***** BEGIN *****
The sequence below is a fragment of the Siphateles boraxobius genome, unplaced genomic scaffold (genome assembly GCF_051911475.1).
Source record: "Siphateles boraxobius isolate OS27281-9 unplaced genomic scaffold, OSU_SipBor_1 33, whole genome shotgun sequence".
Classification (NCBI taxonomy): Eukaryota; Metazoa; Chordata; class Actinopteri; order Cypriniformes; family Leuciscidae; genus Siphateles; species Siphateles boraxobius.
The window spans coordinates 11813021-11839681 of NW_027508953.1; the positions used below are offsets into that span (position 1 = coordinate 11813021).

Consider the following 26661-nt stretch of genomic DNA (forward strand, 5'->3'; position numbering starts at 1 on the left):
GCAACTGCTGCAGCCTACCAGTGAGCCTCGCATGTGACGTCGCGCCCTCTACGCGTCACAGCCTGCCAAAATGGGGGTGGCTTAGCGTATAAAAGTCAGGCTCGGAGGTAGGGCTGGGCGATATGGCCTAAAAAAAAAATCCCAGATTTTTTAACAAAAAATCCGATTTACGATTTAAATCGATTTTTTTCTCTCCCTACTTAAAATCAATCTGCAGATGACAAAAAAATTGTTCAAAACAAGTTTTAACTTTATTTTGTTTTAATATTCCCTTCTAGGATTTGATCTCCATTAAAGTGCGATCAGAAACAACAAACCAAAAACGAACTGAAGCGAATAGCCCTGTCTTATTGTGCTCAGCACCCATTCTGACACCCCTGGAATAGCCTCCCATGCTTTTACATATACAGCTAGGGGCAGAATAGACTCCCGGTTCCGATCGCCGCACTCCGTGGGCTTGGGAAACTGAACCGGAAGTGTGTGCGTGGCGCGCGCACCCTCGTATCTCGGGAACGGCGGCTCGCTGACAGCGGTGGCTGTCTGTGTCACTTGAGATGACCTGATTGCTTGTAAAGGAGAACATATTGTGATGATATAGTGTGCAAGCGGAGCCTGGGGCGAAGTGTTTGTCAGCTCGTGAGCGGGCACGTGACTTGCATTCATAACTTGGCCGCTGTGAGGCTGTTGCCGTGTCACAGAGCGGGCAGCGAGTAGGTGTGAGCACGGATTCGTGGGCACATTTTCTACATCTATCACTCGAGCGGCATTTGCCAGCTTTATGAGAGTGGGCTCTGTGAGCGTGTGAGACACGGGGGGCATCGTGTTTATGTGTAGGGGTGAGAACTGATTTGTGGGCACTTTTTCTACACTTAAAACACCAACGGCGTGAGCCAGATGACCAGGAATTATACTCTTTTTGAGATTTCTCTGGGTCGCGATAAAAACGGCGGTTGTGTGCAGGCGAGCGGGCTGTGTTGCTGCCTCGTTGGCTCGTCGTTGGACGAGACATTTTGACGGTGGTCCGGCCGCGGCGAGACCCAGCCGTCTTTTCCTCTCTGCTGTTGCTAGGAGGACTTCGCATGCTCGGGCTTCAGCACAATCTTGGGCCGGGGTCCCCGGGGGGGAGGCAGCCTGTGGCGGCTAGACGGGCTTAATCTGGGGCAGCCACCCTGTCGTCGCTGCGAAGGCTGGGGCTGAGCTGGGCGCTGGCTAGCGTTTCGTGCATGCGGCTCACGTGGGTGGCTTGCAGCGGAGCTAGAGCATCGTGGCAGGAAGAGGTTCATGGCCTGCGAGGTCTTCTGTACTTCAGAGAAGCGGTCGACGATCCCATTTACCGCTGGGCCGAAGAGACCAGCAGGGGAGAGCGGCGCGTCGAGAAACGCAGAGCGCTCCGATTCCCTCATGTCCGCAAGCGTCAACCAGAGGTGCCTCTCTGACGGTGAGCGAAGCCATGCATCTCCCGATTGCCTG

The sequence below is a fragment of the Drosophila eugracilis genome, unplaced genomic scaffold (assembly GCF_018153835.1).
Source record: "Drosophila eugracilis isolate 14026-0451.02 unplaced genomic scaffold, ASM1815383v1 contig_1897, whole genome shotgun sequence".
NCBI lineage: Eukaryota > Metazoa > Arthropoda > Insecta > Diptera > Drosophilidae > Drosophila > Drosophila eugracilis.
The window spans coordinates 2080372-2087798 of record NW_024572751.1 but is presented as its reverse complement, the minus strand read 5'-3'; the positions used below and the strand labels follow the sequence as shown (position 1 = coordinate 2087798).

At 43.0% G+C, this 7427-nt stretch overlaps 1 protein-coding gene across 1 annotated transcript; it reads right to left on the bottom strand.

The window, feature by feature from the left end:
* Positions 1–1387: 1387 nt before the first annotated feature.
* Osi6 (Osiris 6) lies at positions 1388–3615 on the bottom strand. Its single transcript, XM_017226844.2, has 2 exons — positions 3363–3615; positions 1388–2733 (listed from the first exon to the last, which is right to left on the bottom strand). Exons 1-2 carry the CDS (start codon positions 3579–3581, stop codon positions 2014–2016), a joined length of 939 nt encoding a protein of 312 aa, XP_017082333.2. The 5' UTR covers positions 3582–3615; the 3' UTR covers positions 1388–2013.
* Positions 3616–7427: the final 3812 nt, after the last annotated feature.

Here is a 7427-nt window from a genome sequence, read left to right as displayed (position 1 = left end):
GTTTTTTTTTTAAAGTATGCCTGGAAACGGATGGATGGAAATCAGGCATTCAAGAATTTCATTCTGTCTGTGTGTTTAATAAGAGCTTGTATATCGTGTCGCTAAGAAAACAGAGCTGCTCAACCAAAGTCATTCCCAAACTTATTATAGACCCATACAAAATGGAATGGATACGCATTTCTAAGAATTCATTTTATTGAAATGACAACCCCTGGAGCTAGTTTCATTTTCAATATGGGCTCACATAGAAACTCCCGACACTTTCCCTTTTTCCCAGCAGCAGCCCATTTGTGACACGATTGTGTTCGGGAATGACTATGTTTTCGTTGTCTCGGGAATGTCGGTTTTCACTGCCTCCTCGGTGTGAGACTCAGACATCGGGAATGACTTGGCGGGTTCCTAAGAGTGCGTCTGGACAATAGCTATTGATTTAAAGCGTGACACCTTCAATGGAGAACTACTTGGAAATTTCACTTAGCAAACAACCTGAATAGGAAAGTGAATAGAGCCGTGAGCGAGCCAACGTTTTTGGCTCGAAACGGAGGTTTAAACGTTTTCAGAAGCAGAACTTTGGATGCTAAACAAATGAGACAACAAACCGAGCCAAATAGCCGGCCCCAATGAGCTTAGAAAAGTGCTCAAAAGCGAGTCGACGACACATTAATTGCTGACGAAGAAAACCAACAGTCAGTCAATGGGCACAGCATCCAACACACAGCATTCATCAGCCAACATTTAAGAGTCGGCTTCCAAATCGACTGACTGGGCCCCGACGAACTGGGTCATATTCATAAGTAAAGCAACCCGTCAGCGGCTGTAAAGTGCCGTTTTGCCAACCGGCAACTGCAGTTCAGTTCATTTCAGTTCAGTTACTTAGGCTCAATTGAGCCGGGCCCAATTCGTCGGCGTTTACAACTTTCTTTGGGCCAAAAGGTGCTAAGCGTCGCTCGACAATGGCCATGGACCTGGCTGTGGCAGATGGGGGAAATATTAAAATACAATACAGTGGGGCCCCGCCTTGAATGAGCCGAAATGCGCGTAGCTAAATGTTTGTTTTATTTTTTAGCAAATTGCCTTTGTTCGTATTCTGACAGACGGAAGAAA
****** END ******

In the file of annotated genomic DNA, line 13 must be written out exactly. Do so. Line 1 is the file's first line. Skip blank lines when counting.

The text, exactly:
* Positions 1–1387: 1387 nt before the first annotated feature.